How to Get on Any Bartender's Good Side
Kate Krader is obsessed with getting bartender treatment. And she found the perfect team to help.
A few weeks ago I was sitting at a bar when they announced last call. Service stopped. Twenty minutes later, two bartenders I know came rolling in. “Oh, man, the bar is closed,” I said. “Last call doesn’t apply to bartenders,” my friend replied. Sure enough, the guy behind the bar sprang into action for them.
Since then, I’ve become obsessed with getting bartender treatment. And I found the perfect team to help.
Meet some key ladies from Speed Rack. The raucous all-girls bartending competition, where women make drinks at lightning-fast speed and judges pick the winner, isn’t just an awesome party: It also raises money to fight breast cancer ($160,000 so far). Miss Speed Rack USA 2014 is Caitlin Laman of Trick Dog in San Francisco (big applause); Lynnette Marrero and Ivy Mix are the Speed Rack founders (more applause). I asked them for help.
What’s the best way to get a bartender’s attention?
Lynnette Marrero: The wrong way is snapping your fingers, yelling or any other disruptive activity. The people who stand out are the ones who look ready to order, and have their card out ready to start their tab.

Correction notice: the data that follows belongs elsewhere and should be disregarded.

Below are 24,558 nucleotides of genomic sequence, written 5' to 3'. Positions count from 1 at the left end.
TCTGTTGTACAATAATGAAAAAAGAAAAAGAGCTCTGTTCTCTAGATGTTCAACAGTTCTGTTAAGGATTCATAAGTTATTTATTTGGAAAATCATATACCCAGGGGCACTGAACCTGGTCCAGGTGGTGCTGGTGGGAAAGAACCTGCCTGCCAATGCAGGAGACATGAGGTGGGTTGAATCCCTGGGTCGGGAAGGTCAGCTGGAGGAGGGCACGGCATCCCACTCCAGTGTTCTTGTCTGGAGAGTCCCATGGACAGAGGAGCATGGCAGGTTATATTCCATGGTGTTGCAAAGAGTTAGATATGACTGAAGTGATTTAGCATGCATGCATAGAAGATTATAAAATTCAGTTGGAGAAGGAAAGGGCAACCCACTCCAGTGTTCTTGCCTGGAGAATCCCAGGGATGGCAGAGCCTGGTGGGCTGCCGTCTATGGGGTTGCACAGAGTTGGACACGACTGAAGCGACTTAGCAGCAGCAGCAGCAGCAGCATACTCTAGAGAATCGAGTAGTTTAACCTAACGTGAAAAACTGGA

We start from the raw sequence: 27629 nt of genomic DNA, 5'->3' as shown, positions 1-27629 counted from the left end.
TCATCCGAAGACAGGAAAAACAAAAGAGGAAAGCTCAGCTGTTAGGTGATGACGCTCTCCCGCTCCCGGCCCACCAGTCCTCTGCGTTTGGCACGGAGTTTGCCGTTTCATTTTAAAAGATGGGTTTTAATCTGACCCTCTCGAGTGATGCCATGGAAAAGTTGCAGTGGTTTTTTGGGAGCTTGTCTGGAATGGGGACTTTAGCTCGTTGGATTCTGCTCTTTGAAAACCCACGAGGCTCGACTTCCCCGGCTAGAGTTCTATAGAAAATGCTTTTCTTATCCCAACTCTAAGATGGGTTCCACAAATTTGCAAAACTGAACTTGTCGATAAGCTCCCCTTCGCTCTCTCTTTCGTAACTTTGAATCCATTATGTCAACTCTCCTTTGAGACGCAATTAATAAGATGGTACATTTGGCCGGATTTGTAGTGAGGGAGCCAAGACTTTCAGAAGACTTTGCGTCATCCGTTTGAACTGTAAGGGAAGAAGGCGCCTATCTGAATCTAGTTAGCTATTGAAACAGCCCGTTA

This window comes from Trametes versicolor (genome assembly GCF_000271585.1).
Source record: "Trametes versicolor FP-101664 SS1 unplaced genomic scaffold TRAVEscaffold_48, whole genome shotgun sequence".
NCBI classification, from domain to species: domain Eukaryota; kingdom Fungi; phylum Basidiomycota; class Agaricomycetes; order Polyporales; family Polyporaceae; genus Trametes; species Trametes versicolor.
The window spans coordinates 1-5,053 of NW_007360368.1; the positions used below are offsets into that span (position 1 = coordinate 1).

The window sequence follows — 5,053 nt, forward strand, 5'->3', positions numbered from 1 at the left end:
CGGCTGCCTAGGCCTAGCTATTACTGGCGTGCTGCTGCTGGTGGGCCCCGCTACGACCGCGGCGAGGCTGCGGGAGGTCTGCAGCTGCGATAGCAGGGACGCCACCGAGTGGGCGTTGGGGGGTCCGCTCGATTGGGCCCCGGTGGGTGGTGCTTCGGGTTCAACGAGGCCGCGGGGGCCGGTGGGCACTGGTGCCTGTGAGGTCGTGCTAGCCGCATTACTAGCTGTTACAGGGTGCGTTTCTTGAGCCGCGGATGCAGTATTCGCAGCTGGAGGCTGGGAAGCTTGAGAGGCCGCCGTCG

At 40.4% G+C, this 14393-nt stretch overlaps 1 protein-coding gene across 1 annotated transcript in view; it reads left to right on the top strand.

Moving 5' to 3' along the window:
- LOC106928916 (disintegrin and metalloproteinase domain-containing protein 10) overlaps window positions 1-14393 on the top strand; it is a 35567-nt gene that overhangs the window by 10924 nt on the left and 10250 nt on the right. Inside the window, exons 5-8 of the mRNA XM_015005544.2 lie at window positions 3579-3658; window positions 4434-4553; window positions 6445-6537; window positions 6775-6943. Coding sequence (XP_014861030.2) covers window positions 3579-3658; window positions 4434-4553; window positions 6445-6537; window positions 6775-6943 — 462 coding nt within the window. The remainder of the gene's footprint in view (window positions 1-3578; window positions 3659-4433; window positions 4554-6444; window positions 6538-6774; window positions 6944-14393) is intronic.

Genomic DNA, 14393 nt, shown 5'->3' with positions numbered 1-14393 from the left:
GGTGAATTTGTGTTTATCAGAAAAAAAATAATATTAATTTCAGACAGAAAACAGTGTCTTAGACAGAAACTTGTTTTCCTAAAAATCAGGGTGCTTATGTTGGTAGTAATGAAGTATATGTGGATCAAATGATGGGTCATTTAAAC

Ivy Mix: Smile and try to make eye contact. Do not whistle or wave your hands over your head like a lunatic. The calm person who looks nice and smiles is surely going to get better service than that impatient anxious guy who just needs his drink!
What’s the best way to make a bartender be your friend?
Caitlin Laman: Be nice. We are likely overworked and under-slept. Additionally, anyone that makes me laugh heartily gets serious points.
IM: Just be nice and accommodating. And—talk to us! In the age of the smartphone, it’s become a rather lonely job, where people at the bar just stare into their LCD screens. If anybody starts chatting—about anything—at my bar, to me, it makes my day.
What’s the best thing to order in a fancy bar so you don’t sound like an idiot?
CL: A daiquiri or gimlet if you want something citrusy and slightly refreshing. An old-fashioned, Manhattan or Negroni if you want something boozy and slow-sipping. These are great, go-to classic cocktails that bartenders love to make. But don’t be afraid to order beer or wine at a cocktail bar. Relax, and drink what you want.
What’s the best thing to order in a dive bar, besides beer?
LM: I order a gin and soda with extra limes (or lemons, during the lime crisis).
IM: I always go white wine spritzer. Delicious, refreshing and exceptionally hard to mess up. Or Campari and soda.
What do you do if you don’t like your drink?
CL: I may get some flack from my peers here, but you shouldn’t drink it. In San Francisco, you pay anywhere from $9 to $13 for a cocktail; in New York City, up to $20. You should enjoy your drink. That said, don’t just blindly order. Ask us what we think you’ll like—that’s what we’re here for. We want you to come back and hang with us (provided you were nice); you’re less likely to do that if you’re paying for a cocktail that you don’t want to drink.